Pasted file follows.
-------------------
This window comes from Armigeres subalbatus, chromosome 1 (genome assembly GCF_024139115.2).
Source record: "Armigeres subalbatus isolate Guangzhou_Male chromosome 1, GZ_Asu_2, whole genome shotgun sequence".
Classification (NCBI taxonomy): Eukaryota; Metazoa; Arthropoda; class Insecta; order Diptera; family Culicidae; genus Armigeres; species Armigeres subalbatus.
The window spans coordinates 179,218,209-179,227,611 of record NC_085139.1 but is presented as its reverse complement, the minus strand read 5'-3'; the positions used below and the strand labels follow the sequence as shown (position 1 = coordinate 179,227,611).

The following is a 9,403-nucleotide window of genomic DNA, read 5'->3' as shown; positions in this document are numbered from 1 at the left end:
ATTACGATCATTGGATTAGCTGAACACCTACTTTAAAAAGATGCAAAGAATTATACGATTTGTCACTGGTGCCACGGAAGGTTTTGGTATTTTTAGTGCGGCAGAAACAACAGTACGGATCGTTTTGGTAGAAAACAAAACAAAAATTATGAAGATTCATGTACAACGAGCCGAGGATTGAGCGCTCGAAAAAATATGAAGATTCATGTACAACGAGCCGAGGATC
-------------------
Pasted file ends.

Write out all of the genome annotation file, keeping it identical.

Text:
This window comes from Armigeres subalbatus, chromosome 1 (genome assembly GCF_024139115.2).
Source record: "Armigeres subalbatus isolate Guangzhou_Male chromosome 1, GZ_Asu_2, whole genome shotgun sequence".
Classification (NCBI taxonomy): Eukaryota; Metazoa; Arthropoda; class Insecta; order Diptera; family Culicidae; genus Armigeres; species Armigeres subalbatus.
The window spans coordinates 179,218,209-179,227,611 of record NC_085139.1 but is presented as its reverse complement, the minus strand read 5'-3'; the positions used below and the strand labels follow the sequence as shown (position 1 = coordinate 179,227,611).

The following is a 9,403-nucleotide window of genomic DNA, read 5'->3' as shown; positions in this document are numbered from 1 at the left end:
ATTACGATCATTGGATTAGCTGAACACCTACTTTAAAAAGATGCAAAGAATTATACGATTTGTCACTGGTGCCACGGAAGGTTTTGGTATTTTTAGTGCGGCAGAAACAACAGTACGGATCGTTTTGGTAGAAAACAAAACAAAAATTATGAAGATTCATGTACAACGAGCCGAGGATTGAGCGCTCGAAAAAATATGAAGATTCATGTACAACGAGCCGAGGATC